Effectiveness of a Drill-assisted Intraosseous Catheter versus Manual Intraosseous Catheter by Resident Physicians in a Swine Model

John W Hafner, Adam Bryant, Felix Huang, Keir Swisher
Western Journal of Emergency Medicine 2013, 14 (6): 629-32

INTRODUCTION: Our objective was to compare the effectiveness, speed, and complication rate of the traditional manually placed intraosseous (IO) catheter to a mechanical drill-assisted IO catheter by emergency medicine (EM) resident physicians in a training environment.

METHODS: Twenty-one EM residents participated in a randomized prospective crossover experiment placing 2 intraosseous needles (Cook® Intraosseous Needle, Cook Medical, Bloomington, IN; and EZ-IO® Infusion System, Vidacare, San Antonio, TX). IO needles were placed in anesthetized mixed breed swine (mass range: 25 kg to 27.2 kg). The order of IO placement and puncture location (proximal tibia or distal femur) were randomly assigned. IO placement time was recorded from skin puncture until the operator felt they had achieved successful placement. We used 3 verification criteria: aspiration of marrow blood, easy infusion of 10 mL saline mixed with methylene blue, and lack of stained soft tissue extravasation. Successful placement was defined as meeting 2 out of the 3 predetermined criteria. We surveyed participants regarding previous IO experience, device preferences, and comfort levels using multiple choice, Likert scale, and visual analog scale (VAS) questions. IO completion times, VAS, and mean Likert scales were compared using Student's t-test and success rates were compared using Fisher's exact test with p<0.05 considered significant.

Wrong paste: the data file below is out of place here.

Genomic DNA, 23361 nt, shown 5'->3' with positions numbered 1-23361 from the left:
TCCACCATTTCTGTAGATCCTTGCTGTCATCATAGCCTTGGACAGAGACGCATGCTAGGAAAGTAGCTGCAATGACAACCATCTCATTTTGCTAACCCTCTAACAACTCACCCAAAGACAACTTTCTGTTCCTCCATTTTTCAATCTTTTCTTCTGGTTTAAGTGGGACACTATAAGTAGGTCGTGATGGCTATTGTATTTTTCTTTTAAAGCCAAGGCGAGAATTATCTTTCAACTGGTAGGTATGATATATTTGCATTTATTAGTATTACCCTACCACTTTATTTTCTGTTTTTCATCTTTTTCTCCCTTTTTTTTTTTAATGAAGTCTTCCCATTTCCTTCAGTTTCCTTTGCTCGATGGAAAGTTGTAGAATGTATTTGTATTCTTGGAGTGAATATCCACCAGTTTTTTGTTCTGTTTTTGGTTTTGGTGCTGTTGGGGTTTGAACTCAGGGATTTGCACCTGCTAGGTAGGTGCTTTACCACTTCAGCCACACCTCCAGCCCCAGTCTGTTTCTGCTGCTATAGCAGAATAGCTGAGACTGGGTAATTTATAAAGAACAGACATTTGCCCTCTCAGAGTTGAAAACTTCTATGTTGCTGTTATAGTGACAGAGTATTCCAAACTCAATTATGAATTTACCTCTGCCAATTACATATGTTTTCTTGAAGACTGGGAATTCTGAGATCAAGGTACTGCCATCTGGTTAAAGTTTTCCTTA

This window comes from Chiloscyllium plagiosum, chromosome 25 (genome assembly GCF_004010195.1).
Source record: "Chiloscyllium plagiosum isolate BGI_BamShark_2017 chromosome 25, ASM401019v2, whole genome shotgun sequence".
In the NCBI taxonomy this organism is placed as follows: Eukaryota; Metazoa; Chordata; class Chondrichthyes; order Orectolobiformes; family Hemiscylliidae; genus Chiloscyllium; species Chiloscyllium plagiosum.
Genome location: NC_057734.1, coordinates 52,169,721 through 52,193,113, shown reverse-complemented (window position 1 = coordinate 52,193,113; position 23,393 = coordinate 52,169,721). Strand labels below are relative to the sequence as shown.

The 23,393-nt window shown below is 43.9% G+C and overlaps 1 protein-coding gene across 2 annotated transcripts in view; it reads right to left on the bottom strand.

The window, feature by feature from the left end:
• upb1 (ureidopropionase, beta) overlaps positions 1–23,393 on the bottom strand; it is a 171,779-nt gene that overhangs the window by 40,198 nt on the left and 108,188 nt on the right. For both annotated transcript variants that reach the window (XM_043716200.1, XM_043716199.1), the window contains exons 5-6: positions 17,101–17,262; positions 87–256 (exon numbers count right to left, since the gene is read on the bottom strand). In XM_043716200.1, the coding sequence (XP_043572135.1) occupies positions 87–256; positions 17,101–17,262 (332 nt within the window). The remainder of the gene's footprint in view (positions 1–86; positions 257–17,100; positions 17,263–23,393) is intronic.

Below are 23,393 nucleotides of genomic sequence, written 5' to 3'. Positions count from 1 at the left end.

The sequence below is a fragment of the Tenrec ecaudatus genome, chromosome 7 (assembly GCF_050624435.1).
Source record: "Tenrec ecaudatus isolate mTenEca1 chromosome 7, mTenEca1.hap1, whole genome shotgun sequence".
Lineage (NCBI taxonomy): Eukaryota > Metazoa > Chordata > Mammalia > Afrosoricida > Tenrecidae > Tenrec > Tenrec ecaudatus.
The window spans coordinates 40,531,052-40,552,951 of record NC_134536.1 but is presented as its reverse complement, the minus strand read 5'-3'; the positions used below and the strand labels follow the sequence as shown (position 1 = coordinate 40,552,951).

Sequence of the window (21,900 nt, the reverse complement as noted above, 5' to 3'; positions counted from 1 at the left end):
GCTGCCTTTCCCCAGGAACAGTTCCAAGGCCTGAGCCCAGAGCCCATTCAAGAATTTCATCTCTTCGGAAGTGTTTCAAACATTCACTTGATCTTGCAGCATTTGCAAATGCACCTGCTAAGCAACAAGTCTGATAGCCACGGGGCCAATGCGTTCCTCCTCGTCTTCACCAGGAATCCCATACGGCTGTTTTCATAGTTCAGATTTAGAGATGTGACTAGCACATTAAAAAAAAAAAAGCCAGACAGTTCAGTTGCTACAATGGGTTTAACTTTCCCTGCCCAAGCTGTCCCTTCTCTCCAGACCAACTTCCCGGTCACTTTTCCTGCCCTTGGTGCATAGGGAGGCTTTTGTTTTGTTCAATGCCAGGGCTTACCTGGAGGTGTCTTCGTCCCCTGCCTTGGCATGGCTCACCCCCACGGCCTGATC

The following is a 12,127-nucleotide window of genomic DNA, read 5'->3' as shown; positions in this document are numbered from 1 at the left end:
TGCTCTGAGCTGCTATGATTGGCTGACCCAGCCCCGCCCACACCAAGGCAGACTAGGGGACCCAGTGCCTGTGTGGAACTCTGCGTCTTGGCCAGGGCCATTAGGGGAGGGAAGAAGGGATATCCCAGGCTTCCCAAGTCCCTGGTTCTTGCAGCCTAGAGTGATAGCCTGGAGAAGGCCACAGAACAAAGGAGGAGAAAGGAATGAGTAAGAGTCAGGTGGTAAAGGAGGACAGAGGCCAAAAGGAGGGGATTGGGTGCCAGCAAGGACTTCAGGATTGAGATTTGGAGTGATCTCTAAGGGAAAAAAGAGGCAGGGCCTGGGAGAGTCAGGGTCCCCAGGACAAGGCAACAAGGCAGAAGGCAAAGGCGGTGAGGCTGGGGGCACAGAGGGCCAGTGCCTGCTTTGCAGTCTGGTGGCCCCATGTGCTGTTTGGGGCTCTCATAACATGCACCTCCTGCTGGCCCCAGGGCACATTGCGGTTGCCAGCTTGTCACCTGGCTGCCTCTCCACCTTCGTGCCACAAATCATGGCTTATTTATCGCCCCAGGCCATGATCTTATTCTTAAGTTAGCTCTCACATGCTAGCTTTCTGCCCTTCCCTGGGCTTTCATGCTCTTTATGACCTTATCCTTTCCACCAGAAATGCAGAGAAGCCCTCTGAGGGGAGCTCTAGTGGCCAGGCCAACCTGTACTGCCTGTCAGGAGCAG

RESULTS: Drill-assisted IO needle placement was faster than manually placed IO needle placement (3.66 versus 33.57 seconds; p=0.01). Success rates were 100% with the drill-assisted IO needle and 76.2% with the manual IO needle (p=0.04). The most common complication of the manual IO insertion was a bent needle (33.3% of attempts). Participants surveyed preferred the drill-assisted IO insertion more than the manual IO insertion (p<0.0001) and felt the drill-assisted IO was easier to place (p<0.0001).

CONCLUSION: In an experimental swine model, drill-assisted IO needle placement was faster and had less failures than manual IO needle placement by inexperienced resident physicians. EM resident physician participants preferred the drill-assisted IO needle.

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